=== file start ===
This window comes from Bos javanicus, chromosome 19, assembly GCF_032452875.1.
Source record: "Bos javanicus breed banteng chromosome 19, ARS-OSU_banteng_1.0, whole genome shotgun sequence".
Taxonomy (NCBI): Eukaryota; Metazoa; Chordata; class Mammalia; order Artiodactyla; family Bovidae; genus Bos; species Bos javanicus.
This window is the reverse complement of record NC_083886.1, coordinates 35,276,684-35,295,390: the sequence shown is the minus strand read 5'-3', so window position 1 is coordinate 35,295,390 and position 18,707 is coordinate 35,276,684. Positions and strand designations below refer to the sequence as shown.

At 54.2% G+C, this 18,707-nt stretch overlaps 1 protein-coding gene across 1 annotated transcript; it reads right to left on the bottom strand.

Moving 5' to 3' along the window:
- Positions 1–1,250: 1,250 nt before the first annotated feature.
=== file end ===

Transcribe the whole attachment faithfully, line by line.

This window comes from Bos javanicus, chromosome 19, assembly GCF_032452875.1.
Source record: "Bos javanicus breed banteng chromosome 19, ARS-OSU_banteng_1.0, whole genome shotgun sequence".
Taxonomy (NCBI): Eukaryota; Metazoa; Chordata; class Mammalia; order Artiodactyla; family Bovidae; genus Bos; species Bos javanicus.
This window is the reverse complement of record NC_083886.1, coordinates 35,276,684-35,295,390: the sequence shown is the minus strand read 5'-3', so window position 1 is coordinate 35,295,390 and position 18,707 is coordinate 35,276,684. Positions and strand designations below refer to the sequence as shown.

At 54.2% G+C, this 18,707-nt stretch overlaps 1 protein-coding gene across 1 annotated transcript; it reads right to left on the bottom strand.

Moving 5' to 3' along the window:
- Positions 1–1,250: 1,250 nt before the first annotated feature.